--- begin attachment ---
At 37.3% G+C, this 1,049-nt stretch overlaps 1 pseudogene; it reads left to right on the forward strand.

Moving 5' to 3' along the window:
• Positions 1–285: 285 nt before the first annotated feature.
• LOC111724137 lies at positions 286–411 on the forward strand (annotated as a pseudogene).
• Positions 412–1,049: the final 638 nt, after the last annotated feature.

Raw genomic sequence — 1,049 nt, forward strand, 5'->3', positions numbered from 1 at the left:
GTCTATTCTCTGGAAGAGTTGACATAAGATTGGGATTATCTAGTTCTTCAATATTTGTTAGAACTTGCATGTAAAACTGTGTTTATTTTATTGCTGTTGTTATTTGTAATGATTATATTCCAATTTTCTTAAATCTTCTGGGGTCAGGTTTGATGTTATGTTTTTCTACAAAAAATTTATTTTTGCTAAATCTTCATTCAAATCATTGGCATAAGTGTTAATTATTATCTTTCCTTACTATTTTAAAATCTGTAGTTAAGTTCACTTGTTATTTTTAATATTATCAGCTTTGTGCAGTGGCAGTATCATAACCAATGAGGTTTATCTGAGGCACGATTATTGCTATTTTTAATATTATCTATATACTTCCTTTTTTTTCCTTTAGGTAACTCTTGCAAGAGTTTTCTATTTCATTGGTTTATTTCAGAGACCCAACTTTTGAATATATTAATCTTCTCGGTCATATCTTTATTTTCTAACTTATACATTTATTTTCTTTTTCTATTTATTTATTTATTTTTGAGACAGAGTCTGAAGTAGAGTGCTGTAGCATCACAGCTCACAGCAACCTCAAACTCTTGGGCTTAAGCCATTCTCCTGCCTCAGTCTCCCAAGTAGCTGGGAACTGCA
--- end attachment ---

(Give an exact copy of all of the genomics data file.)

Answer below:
At 37.3% G+C, this 1,049-nt stretch overlaps 1 pseudogene; it reads left to right on the forward strand.

Moving 5' to 3' along the window:
• Positions 1–285: 285 nt before the first annotated feature.
• LOC111724137 lies at positions 286–411 on the forward strand (annotated as a pseudogene).
• Positions 412–1,049: the final 638 nt, after the last annotated feature.

Raw genomic sequence — 1,049 nt, forward strand, 5'->3', positions numbered from 1 at the left:
GTCTATTCTCTGGAAGAGTTGACATAAGATTGGGATTATCTAGTTCTTCAATATTTGTTAGAACTTGCATGTAAAACTGTGTTTATTTTATTGCTGTTGTTATTTGTAATGATTATATTCCAATTTTCTTAAATCTTCTGGGGTCAGGTTTGATGTTATGTTTTTCTACAAAAAATTTATTTTTGCTAAATCTTCATTCAAATCATTGGCATAAGTGTTAATTATTATCTTTCCTTACTATTTTAAAATCTGTAGTTAAGTTCACTTGTTATTTTTAATATTATCAGCTTTGTGCAGTGGCAGTATCATAACCAATGAGGTTTATCTGAGGCACGATTATTGCTATTTTTAATATTATCTATATACTTCCTTTTTTTTCCTTTAGGTAACTCTTGCAAGAGTTTTCTATTTCATTGGTTTATTTCAGAGACCCAACTTTTGAATATATTAATCTTCTCGGTCATATCTTTATTTTCTAACTTATACATTTATTTTCTTTTTCTATTTATTTATTTATTTTTGAGACAGAGTCTGAAGTAGAGTGCTGTAGCATCACAGCTCACAGCAACCTCAAACTCTTGGGCTTAAGCCATTCTCCTGCCTCAGTCTCCCAAGTAGCTGGGAACTGCA